A: In addition to the principle of distinction, customary international law bars military attacks that are anticipated to harm civilians excessively in relation to the expected military advantage. This is known as the « principle of proportionality. » The very notion of not inflicting « excessive » harm recognizes that some civilian casualties may be unavoidable when pursuing legitimate military objectives.

By definition, then, evaluation of proportionality (or excessive harm to civilians compared to military advantage) requires balancing two very different sets of values and objectives. States have duties to protect the lives of their civilians and soldiers, but they must balance this against their duty to minimize incidental loss of civilian lives and civilian property during military operations. That is precisely the reason that international law assesses proportionality from the standpoint of a « reasonable military commander, » and the balancing may not be second-guessed in hindsight, based on new information that has come to light.

As with the principle of distinction, a showing of intent is required for there to have been any arguable « war crime » based on excessive civilian harm in comparison with military objectives. In other words, the existence of a war crime turns not on the reasonableness of the commander’s weighing of military advantage against civilian harm, but on whether he or she knew that the attack would cause clearly disproportionate harm, but proceeded intentionally, notwithstanding this knowledge.

The IDF took extensive steps to weigh the risk of civilian harm against the existence of important military objectives, based on the information available at the time of targeting decisions.  On numerous occasions, The IDF’s situation analysis frequently led to a decision not to attack legitimate military targets, to avoid the possibility of civilian harm, even though such an attack might not be excessive in relation to the anticipated military advantage.” Annexe 1.39


« […] Neither the civilian population nor individual civilians may be made the object of attack. Attacks on military objectives should be carried out in such a way as to avoid such injury to civilians or their possessions as would be disproportionate to the military advantage anticipated.

It is difficult to make a definite statement on the basis of this principle, in particular since it is not an absolute norm but a rule which requires a balancing of entirely different éléments. In addition, the interests have to be weighed by third parties who do not have sufficient exact and vérifiable informations available ». Annexe 1.40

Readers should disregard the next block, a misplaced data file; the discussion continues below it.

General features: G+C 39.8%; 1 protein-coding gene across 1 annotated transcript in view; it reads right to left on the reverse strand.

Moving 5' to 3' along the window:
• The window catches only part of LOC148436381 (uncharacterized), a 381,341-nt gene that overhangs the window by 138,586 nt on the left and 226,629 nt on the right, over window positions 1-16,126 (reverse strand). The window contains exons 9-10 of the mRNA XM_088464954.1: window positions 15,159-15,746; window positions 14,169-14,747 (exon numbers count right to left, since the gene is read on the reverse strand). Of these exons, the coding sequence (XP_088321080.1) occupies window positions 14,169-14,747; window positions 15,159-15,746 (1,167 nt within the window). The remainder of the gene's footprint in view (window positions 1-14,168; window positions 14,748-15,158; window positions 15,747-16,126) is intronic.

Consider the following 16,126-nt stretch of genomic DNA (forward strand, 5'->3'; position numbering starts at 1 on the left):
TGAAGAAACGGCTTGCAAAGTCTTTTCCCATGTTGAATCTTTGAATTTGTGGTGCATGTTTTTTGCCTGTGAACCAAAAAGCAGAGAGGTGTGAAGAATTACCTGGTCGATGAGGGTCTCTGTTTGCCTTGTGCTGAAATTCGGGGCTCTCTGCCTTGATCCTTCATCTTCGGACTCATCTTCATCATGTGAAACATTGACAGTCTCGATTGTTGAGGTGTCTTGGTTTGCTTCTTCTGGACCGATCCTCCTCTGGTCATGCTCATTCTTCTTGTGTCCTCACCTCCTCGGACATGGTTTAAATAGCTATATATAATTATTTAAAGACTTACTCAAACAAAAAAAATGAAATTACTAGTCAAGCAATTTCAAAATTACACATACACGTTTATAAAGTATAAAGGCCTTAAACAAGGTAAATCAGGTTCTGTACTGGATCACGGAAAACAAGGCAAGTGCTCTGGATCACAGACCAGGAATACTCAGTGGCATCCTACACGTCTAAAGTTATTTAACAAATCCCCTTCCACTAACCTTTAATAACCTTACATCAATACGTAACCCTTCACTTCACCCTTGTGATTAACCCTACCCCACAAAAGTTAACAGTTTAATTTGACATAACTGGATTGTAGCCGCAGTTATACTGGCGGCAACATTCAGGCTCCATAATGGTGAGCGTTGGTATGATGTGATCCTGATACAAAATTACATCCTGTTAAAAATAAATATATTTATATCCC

« According to the déclarations of some of the NATO countries at the Diplomatic Conference, the term ‘military advantage’ should be understood to mean the advantage anticipated from the attack considered as a whole and not only from certain parts of the operation. A seemingly useless military opération may, viewed in a wider perspective, yield a positive military advantage. Therefore,we have the intention, upon ratification of the Protocol, to make a déclaration in the above sens with regard to the fifth paragraph of Article 51, as well as the third paragraph of Article 57 [of Protocol I] which includes the same term ». Annexe 1.41

« […] I clarified the Government’s position that this action is in accordance with international law, including the relevant treaties, that it is proportionate and that innocent civilians are spared as much as possible. As already noted in my response to question one, I have called on my Israeli counterpart, Ms Tzipi Livni, to ensure that civilians are spared.


In terms of international law, the situation regarding the alleged use of phosphorus bombs is therefore that none of these legal instruments [First Protocol to the Geneva Conventions of 1949, Third Protocol to the Convention on Certain Conventional Weapons, …] apply to Israel, with the exception of those provisions that can be regarded as constituting customary international law. These included, inter alia, the principle of proportionality, the rule that the civilian population may not be the object of attack and the rule that attacks which are unable to differentiate between civilians and combattants are prohibited » Annexe 1.42